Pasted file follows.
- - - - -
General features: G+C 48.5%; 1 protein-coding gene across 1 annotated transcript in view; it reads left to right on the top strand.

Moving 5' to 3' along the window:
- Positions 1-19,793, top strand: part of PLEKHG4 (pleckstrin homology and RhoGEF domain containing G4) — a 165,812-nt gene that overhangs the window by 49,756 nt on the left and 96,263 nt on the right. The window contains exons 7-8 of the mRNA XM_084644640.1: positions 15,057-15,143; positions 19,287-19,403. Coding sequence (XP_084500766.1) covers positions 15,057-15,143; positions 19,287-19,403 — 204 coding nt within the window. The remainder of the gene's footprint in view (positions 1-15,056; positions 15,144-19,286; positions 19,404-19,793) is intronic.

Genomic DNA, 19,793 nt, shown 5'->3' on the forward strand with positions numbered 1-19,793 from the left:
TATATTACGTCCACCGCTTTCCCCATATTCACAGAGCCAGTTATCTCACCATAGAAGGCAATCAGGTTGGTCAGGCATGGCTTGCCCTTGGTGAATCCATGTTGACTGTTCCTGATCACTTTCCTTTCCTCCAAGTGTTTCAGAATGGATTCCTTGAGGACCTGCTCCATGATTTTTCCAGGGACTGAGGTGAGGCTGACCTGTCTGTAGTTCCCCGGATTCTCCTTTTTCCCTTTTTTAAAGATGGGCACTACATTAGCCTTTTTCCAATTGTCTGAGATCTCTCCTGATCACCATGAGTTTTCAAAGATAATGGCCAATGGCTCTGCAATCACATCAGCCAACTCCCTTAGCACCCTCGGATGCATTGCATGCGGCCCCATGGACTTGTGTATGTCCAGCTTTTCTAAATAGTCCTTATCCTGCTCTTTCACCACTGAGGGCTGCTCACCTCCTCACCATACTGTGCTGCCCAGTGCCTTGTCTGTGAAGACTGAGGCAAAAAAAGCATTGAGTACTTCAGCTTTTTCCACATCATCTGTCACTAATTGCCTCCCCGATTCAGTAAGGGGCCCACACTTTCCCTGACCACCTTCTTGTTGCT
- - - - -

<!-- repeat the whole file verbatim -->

General features: G+C 48.5%; 1 protein-coding gene across 1 annotated transcript in view; it reads left to right on the top strand.

Moving 5' to 3' along the window:
- Positions 1-19,793, top strand: part of PLEKHG4 (pleckstrin homology and RhoGEF domain containing G4) — a 165,812-nt gene that overhangs the window by 49,756 nt on the left and 96,263 nt on the right. The window contains exons 7-8 of the mRNA XM_084644640.1: positions 15,057-15,143; positions 19,287-19,403. Coding sequence (XP_084500766.1) covers positions 15,057-15,143; positions 19,287-19,403 — 204 coding nt within the window. The remainder of the gene's footprint in view (positions 1-15,056; positions 15,144-19,286; positions 19,404-19,793) is intronic.

Genomic DNA, 19,793 nt, shown 5'->3' on the forward strand with positions numbered 1-19,793 from the left:
TATATTACGTCCACCGCTTTCCCCATATTCACAGAGCCAGTTATCTCACCATAGAAGGCAATCAGGTTGGTCAGGCATGGCTTGCCCTTGGTGAATCCATGTTGACTGTTCCTGATCACTTTCCTTTCCTCCAAGTGTTTCAGAATGGATTCCTTGAGGACCTGCTCCATGATTTTTCCAGGGACTGAGGTGAGGCTGACCTGTCTGTAGTTCCCCGGATTCTCCTTTTTCCCTTTTTTAAAGATGGGCACTACATTAGCCTTTTTCCAATTGTCTGAGATCTCTCCTGATCACCATGAGTTTTCAAAGATAATGGCCAATGGCTCTGCAATCACATCAGCCAACTCCCTTAGCACCCTCGGATGCATTGCATGCGGCCCCATGGACTTGTGTATGTCCAGCTTTTCTAAATAGTCCTTATCCTGCTCTTTCACCACTGAGGGCTGCTCACCTCCTCACCATACTGTGCTGCCCAGTGCCTTGTCTGTGAAGACTGAGGCAAAAAAAGCATTGAGTACTTCAGCTTTTTCCACATCATCTGTCACTAATTGCCTCCCCGATTCAGTAAGGGGCCCACACTTTCCCTGACCACCTTCTTGTTGCT